Green Jewel EchinaceaEchinacea purpurea ‘Green Jewel' (PP# 18,678)
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Echinacea purpurea ‘Green Jewel' (PP# 18,678)
Outdoor Growing zone
Full Sun, Partial Sun
The Green Jewel Coneflower is a vigorous perennial plant that dies down each winter and bounces back the next spring. It grows a little more than 2 feet tall, with many self-supporting flower stems, each carrying several blooms. The 5-inch flowers are sweetly fragrant, with jade-green petals standing out horizontally, and a flattened central cone of dark green. Easy to grow, it will brighten your flower beds and add a sophisticated touch, calming and blending the other colors of your plants. It is perfect everywhere from formal beds to cottage gardens and rough ground. The flowers are visited by bees and butterflies, and if you leave the cones standing for winter the seeds will attract goldfinches and other seed-eating birds.
Grow the Green Jewel Coneflower in full sun, or in partial shade in the hottest zones. It is resistant to both cold and heat, growing everywhere, and it thrives in all well-drained soils, be they rich garden beds or undeveloped rough ground and grassy areas. It just takes one annual cutdown, in fall or early spring, to keep it perfect, and it needs no staking. Pests, diseases and deer are almost never problems.
The tale of Cinderella – of the ordinary becoming outstanding – is an enduring favorite. We can see that tale repeated in the transformation of our native coneflower, with its light-purple blooms and drooping petals, into the sophisticated beauty of the Green Jewel Coneflower. Every rising star would be happy to have a jewel of jade like this one. The huge, 5-inch, fragrant flowers are gorgeous shades of soft jade green, and the petals stand out horizontal like a collar around the crown of the deep-green cone. That doesn’t mean this child of the prairies has gone all soft and difficult – no, this variety is just as tough as the original, thriving in all gardens and even on waste ground, pushing up its flower stems each summer, and feeding the goldfinches in winter with its cones of seeds. As lovely in a vase in the house as it is in the garden, it’s the perfect touch of class to lift your garden beds into an excellence that will have the ugly step-sisters fuming. And don’t worry, it won’t turn back into the common variety at the stroke of midnight.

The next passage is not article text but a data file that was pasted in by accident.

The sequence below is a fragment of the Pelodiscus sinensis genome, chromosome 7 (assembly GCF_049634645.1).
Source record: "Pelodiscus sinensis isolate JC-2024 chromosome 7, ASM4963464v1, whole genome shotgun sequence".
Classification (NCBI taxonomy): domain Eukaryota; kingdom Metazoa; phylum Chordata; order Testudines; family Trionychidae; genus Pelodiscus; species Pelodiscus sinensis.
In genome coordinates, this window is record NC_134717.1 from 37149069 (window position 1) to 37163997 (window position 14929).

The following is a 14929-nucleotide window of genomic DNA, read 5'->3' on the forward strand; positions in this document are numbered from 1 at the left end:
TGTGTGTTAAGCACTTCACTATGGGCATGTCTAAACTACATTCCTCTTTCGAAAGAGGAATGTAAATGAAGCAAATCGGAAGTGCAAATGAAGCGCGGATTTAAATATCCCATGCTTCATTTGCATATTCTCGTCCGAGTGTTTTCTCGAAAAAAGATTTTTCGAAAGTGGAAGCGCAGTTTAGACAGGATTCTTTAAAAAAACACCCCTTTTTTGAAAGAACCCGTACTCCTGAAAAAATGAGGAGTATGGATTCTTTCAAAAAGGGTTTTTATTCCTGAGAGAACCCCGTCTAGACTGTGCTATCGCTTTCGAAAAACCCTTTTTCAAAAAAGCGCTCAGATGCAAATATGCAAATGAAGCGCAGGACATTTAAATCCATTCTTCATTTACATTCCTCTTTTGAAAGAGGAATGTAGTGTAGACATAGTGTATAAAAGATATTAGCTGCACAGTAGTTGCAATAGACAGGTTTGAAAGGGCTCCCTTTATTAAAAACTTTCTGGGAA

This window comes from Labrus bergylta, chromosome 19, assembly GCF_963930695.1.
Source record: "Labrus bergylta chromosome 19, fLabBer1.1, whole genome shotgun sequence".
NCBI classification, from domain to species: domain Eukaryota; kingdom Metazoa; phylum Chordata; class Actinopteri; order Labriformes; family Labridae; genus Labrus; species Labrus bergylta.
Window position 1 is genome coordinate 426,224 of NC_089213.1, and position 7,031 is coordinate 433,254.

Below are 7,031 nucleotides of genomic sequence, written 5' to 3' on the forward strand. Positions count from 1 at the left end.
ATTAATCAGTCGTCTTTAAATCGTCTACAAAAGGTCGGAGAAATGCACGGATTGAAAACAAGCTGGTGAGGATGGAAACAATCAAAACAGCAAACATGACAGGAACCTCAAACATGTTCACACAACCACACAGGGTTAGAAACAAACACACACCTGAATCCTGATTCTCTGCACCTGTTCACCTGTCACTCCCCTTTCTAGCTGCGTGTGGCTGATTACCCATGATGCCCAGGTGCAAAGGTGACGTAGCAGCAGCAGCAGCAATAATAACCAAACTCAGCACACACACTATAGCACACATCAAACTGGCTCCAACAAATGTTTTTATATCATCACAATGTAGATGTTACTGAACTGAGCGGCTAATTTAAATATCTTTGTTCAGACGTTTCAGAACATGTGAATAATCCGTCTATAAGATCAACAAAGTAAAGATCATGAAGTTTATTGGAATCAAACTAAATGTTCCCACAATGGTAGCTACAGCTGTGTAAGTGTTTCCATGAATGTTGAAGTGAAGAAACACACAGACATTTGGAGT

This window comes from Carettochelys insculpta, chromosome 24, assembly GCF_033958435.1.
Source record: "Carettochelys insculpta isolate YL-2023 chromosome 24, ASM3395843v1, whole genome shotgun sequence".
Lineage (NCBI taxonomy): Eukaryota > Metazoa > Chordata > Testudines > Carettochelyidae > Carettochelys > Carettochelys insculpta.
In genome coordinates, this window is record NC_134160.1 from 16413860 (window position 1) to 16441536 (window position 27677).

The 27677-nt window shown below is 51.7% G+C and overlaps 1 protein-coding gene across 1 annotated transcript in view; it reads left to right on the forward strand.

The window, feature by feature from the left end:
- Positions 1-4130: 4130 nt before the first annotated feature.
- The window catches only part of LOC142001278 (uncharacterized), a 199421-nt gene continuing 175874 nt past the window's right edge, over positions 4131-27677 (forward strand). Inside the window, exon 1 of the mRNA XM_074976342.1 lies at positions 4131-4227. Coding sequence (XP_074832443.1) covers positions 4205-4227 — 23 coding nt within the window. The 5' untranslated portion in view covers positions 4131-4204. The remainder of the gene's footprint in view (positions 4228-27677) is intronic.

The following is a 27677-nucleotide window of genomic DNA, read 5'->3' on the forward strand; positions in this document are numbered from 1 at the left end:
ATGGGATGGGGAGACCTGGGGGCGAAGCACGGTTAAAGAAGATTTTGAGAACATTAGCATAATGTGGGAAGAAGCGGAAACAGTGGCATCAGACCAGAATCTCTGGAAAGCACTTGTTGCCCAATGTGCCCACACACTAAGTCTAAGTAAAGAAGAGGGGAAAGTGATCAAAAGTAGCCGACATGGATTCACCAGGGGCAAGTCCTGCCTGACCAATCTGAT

The Green Jewel Coneflower sprouts up each spring from a tough root, and dies down again each winter. This perennial plant begins the year with a mound of long, oval to arrow-head shaped leaves that are dark-green, with a rough texture from the short hairs that cover them. By summer many tall flower stems rise to 2 feet, branching out into several flower heads. These hold themselves up proudly, needing no staking or support, and never flopping. Each bloom is large, between 4 and 5 inches across, with many petals surrounding a large central flattened cone. The petals begin pointing upwards, and then as they mature they open to a horizontal position, but they never droop like the wild coneflower does, and the flower stands proud, facing upwards. The slender petals have a distinctive notch at their end, and they are a beautiful soft jade green color, turning a little more yellow when the bloom matures completely. The central cone is dark green, decorated with a circle of golden-orange pollen, which moves inwards as the tiny, petalless flowers open in the cone. The flowers have a soft, sweet perfume. In late summer and into the fall the flower matures, dropping its petals and leaving that large seed-filled cone as winter food for seed-eating birds like goldfinches. When in bloom the flowers are popular with bees and butterflies.